But I did it! After about half an hour of head scratching and delicate reworking, I got everything back where it was supposed to be. I was so happy I hadn’t just started over, even though I’m sure figuring out the problem and putting everything right took me longer than re-knitting the couple of repeats would have. The whole thing was incredibly satisfying. I just can’t tell you. And it must have made the knitting gods happy because the very next day I was rewarded with the most incredible tip.

I always stop by Strings and Things when I’m in Texas for a visit. It’s my awesome hometown yarn shop. This is a picture of the “sit and knit” area.

The-Knit-Shop-b

And these are the super cute socks Ms. C was knitting.

The-Knit-Shop-Socks

I ooh and ahhh over the new yarns and the projects they have on display and end up spending an hour or so just soaking up the good vibes.

Well, I was telling my Kidsilk Haze scarf story, and Ms. C had the BEST suggestion. She said when she has to rip back mohair, she puts the project in the freezer first. Freezing hardens the loose haze of fibers and makes the yarn much easier to rip back. It’s genius! I wouldn’t have thought of it in a million years, but it absolutely makes sense. If you did have to rip back, this would actually give you a fighting chance of ending up with yarn you could still use afterwards.

Anyhoo, besides knitting in the airport and on the plane, I got to knit a lot while I hung out and visited with my mom.

Patio-Knitting

I had the services of an excellent assistant.

Abbie

When we were at my aunt’s one day, I snapped a picture of the hilarious print she has hanging in her coffee nook. It’s kind of hard to see through the reflection off the glass, but the lady being dragged out by her feet is desperately trying to knit one more stitch before her friends pull her away to something else. I love it.

Knitting-Picture

I’m going to have to squeeze in my knitting where I can this week. I’ll be playing catch up with work. The Easy Folded Poncho should come in handy for conference calls, though, and hopefully I’ll get back to my Geek-A-Long square in the evenings.

Hope you have a great week!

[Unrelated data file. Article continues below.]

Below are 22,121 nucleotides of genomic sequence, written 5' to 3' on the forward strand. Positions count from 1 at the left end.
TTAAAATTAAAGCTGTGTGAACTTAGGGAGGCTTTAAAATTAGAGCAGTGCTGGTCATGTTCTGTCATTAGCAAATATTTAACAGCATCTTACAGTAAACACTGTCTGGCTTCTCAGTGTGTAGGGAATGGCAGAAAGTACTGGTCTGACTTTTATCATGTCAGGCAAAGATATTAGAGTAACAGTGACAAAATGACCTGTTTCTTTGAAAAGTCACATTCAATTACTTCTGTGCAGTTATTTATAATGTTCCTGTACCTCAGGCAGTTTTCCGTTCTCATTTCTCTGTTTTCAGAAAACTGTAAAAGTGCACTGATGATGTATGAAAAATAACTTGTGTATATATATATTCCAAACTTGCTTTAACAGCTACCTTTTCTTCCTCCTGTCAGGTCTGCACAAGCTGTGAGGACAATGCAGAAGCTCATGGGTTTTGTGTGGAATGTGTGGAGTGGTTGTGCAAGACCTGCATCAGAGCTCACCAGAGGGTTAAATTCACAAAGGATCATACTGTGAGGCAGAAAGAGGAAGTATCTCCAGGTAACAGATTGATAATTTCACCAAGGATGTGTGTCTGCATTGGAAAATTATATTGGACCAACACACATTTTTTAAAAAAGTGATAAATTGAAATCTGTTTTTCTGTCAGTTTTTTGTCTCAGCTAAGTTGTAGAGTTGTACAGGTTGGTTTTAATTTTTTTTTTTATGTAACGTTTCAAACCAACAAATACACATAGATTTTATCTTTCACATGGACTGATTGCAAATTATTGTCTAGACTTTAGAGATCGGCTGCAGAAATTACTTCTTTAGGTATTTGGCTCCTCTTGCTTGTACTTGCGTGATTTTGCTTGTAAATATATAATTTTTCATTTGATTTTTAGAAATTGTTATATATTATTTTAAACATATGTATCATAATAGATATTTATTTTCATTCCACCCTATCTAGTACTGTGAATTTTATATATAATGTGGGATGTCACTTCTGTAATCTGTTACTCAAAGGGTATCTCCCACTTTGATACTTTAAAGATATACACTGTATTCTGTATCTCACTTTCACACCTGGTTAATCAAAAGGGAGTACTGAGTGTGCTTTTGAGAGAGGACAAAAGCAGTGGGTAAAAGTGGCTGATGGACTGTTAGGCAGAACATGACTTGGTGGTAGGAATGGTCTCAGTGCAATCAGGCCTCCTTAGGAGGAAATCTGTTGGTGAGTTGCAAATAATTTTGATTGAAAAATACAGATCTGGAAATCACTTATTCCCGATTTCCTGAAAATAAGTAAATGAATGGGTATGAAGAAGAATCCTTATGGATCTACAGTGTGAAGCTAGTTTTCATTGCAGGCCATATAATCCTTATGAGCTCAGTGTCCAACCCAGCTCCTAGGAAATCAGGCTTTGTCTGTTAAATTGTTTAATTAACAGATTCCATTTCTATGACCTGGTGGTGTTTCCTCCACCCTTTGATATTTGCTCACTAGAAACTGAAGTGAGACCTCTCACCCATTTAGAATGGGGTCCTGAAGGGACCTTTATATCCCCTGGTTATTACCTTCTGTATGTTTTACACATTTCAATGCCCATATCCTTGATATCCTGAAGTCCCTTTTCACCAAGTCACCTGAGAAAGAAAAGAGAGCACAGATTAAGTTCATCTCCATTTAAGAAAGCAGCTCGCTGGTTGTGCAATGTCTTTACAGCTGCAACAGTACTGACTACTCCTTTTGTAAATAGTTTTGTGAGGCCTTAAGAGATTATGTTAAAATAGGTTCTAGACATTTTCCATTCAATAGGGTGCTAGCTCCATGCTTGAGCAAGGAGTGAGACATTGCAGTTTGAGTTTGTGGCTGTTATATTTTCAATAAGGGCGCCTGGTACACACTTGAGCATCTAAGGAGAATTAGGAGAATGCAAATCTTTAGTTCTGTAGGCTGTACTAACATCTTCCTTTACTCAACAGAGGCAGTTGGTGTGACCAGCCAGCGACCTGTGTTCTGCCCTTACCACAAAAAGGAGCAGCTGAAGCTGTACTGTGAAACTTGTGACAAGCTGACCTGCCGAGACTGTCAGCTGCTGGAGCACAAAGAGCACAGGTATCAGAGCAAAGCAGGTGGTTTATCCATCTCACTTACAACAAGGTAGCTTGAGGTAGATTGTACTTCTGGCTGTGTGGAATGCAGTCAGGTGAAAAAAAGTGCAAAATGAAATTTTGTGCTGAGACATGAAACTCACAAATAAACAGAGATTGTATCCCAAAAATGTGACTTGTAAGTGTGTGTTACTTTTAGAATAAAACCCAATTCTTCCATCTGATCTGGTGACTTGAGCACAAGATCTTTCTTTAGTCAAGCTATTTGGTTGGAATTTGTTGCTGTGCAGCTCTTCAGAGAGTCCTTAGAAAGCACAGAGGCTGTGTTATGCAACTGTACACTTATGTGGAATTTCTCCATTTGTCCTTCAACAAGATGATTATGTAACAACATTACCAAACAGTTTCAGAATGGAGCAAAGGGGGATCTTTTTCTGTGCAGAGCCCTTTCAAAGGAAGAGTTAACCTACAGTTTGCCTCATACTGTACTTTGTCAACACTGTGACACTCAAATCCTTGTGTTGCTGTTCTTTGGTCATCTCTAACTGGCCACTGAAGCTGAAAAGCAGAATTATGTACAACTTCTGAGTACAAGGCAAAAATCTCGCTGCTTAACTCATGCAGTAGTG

Plane

Happy Friday 3

In honor of the Anatomy and Physiology class I’m currently taking (more about that later, maybe) and this week’s lesson on the senses, today’s post is an ode to the special senses which my textbook tells me are smell, taste, sight, hearing, and balance.

Let’s start with smell. Wednesday was errand day, and as usual we stopped by the feed store to get chicken food. If you blindfolded me, put me in one of those human-sized gyroscopes, and rolled me around for two days, you could plop me into the feed store, and I’d still know exactly where I was.

Lucy

 

Next up is taste, specifically kale chips. They are the easiest thing in the world to make, and they’re better than popcorn! Coat them with olive oil, salt, pepper, and a little garlic; bake at 400 for 15 or 20 minutes; and behold, a super tasty treat. Really. I was skeptical until I made a batch earlier this week. Now I’m a convert.

 

Kale Chips

 

Sight . . .

 

Trees

 

Hearing has to be The Lumineers. I’ve been listening to their new album pretty much every second since it came out on April 8th. It’s a lot of fun. Here’s a sample:

 

 

And number five – balance. Yoga helps.

 

Vasisthasana

 

As, of course, does knitting . . .

 

Gramps

 

I’m hoping to finish up Gramps this weekend! Woohooo!!!

Happy Friday, my friends! And happy knitting!!

Sleeves and Such 3

Gramps

If it’s okay with you, I’m going to skip the part where I go on and on apologizing for the posting desert the blog has been over the last couple of weeks and get right to talking about sleeves. K? K.

It’s been ages since I’ve knit a sweater with set-in sleeves. I almost always choose the seamless route because I love the idea of being completely finished with the whole thing when I bind off on the last row. As I’ve been dealing with the pile o’ Gramps in my lap lately, though, the idea of knitting the sleeves separately and not having to constantly reposition the sweater body while I’m going around and around on each sleeve has become pretty appealing. I’m actually thinking I might do something with set-in sleeves for Paul’s sweater, which is one of the next projects on my list.

What do you think about sleeves? If any of you have thoughts on sleeve knitting methods, please share them with me. 

Gramps Sleeve

At the moment I’m perusing patterns for a quick sweater for myself to see what I think before I commit to anything for the Paul project which will be a significant investment of knitting time. I’m looking at a couple of patterns by Amy Miller, Put the Kettle On and Sixth Street. I especially love the funky shaped hem of Put the Kettle On. These patterns actually call for you to pick up stitches and knit the sleeves as you go, but I think I could modify them without too much effort for the sleeves-knit-separately route. Both patterns call for bulky weight yarn, so they should be pretty quick knits, important so that I don’t get derailed en route to Paul’s sweater.

Here are a few pictures from the last fiber guild.

Cari Magic

This is lusciousness from my friend Cari. She’s one of the contributors to the April edition of Spinning Box. There are also some insanely gorgeous dyed locks from her Angora goats that I didn’t successfully photograph. She’s turning into one of those dyers whose fiber is like a magic spell—it draws you with the force of thousand magnets to immediately drop everything and spin. Resistance is futile.

And here are the babies:

Cara

PJ

Teddy

And Sidney, ML’s glorious peacock:

Sydney

And here is my tiny forsythia transplant that not only made it through the winter but is actually BLOOMING!!!! Yay, Spring!!

Forsythia